NBC News isn't exactly a right-wing pundit, but when they, too, notice how President Xi and the Chinese government blame the U.S. Army for the virus that began in Wuhan, China, the suggestion that China is our nation's (and perhaps planet's) greatest threat isn't a mere conspiracy theory. 

Not the suffering and miserable Chinese people...but rather their insufferable and misery-causing government. 

And how many of us wish that our paper products, bottling, and other manufacturing mainstays were focused in the U.S. now that our supermarkets' shelves are being emptied? 

3) Borders Matter 

The best thing that President Trump did (hate him, love him, or ignore him) by shutting down air and other traffic from China and Europe was to buy the U.S. a little time to make more test kits (and many of them did NOT work at first!) and figure out how to deal with this pandemic.  

And now Mexico is shutting out the United States for its own safety.  

One of the many and even main reasons for borders is the prevention of the spread of infectious disease. One need not be a xenophobic bigot to recognize that. 

One only need to realize that Mother Nature doesn't give a rip or a damn about our cultural or heartfelt sensitivities. 

4) Vaccinations Matter 

One can only hope that the craziness surrounding the "anti-vaxxer" craze embraced by the "educated" and the "woke" will be greatly diminished.  

Because if YOU are not vaccinated, then either it will be ME, or my CHILDREN, or my ELDERLY relatives and friends who could very well pay the price.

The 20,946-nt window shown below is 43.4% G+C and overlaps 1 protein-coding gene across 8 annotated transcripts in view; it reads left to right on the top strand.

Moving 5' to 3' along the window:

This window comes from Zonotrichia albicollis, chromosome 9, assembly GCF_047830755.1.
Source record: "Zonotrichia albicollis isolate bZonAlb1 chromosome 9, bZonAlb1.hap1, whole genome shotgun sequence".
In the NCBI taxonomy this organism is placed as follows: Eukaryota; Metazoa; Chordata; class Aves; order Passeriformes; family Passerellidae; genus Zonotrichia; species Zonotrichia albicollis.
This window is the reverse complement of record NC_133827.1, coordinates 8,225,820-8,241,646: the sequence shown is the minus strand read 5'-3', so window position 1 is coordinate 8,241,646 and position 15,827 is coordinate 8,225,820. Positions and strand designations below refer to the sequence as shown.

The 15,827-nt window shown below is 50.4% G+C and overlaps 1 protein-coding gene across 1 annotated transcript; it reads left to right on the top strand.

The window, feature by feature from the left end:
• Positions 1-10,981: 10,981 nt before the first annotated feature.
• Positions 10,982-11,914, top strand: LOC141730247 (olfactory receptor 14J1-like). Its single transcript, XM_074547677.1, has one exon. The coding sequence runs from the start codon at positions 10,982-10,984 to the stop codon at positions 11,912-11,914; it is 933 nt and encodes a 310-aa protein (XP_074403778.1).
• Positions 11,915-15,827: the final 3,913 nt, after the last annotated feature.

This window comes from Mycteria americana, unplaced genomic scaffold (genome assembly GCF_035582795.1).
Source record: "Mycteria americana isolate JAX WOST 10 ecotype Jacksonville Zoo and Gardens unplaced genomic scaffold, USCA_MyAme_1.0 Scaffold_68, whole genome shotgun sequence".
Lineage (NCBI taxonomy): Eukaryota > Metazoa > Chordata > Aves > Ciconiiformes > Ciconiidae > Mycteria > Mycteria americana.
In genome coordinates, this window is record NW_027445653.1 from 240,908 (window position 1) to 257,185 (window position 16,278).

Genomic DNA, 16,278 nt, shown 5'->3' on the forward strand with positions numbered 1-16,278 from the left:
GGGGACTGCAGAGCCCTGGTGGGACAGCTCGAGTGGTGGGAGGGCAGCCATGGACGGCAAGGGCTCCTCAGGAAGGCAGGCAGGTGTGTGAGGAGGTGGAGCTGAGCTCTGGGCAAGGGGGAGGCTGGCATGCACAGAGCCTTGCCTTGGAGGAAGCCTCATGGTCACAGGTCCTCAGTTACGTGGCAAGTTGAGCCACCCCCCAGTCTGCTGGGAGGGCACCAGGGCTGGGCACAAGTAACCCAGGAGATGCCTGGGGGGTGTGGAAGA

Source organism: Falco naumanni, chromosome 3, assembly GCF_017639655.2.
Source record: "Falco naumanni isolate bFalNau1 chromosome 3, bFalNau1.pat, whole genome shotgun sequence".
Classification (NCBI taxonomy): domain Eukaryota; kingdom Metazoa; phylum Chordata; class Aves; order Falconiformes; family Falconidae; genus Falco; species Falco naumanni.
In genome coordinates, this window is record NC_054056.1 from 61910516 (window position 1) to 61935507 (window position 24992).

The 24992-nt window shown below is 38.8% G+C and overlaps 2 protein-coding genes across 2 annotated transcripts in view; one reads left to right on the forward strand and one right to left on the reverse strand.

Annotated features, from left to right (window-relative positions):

Big Pharma has lots of medical and financial incentives to come up with a safe and effective Coronavirus vaccine--I assure you they are working overtime to that end. If or when they do that, and there may be a likely new annual vaccine for us to take, in addition to the flu vaccine, then it's likely we'll see everyone getting it. 

Because even though the elderly always suffer the worse, the rest of us younger folks have no time to be medically and physically devastated by the flu or any other major viral illness.  

5) Vacations and Remote/Computer Jobs Matter 

As schools and employment increasingly go online during this pandemic, the unthinkable might very well be "the new normal".  

And let it. We're emotionally and physically exhausted by the worker bee status we have going from here to there, and the college financial rip-off/cottage industry is increasingly being exposed as hurtful to all but a few self-interested ne'er-do-well types. 

Ditto with work. Productivity means just that--and in our internet/online knowledge era, let the most efficient way of doing things win out.

 

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But in the meantime, I'll be coming up for ways to keep my patients safe, and that means more wipes and hand sanitizer dispensers near each door. Telephone/face-time visits and remote discussions, to boot.  

Because as much as I love history and science, it is ultimately the human element that drives me to do best by my beloved family, my cherished patients, and my respected neighbors and countrymen.

 

(CityWatch Columnist, Kenneth S. Alpern, M.D, is a dermatologist who has served in clinics in Los Angeles, Orange, and Riverside Counties, and is a proud husband and father to two cherished children and a wonderful wife. He was (termed out) also a Westside Village Zone Director and Board member of the Mar Vista Community Council (MVCC), previously co-chaired its Outreach Committee, and currently is Co-Chair of its MVCC Transportation/Infrastructure Committee and Vice-Chair of its Planning Committee. He was co-chair of the CD11 Transportation Advisory Committee and chaired the nonprofit Transit Coalition and can be reached at Ken.Alpern@MarVista.org. He also co-chairs the grassroots Friends of the Green Line at www.fogl.us. The views expressed in this article are solely those of Dr. Alpern.)

-cw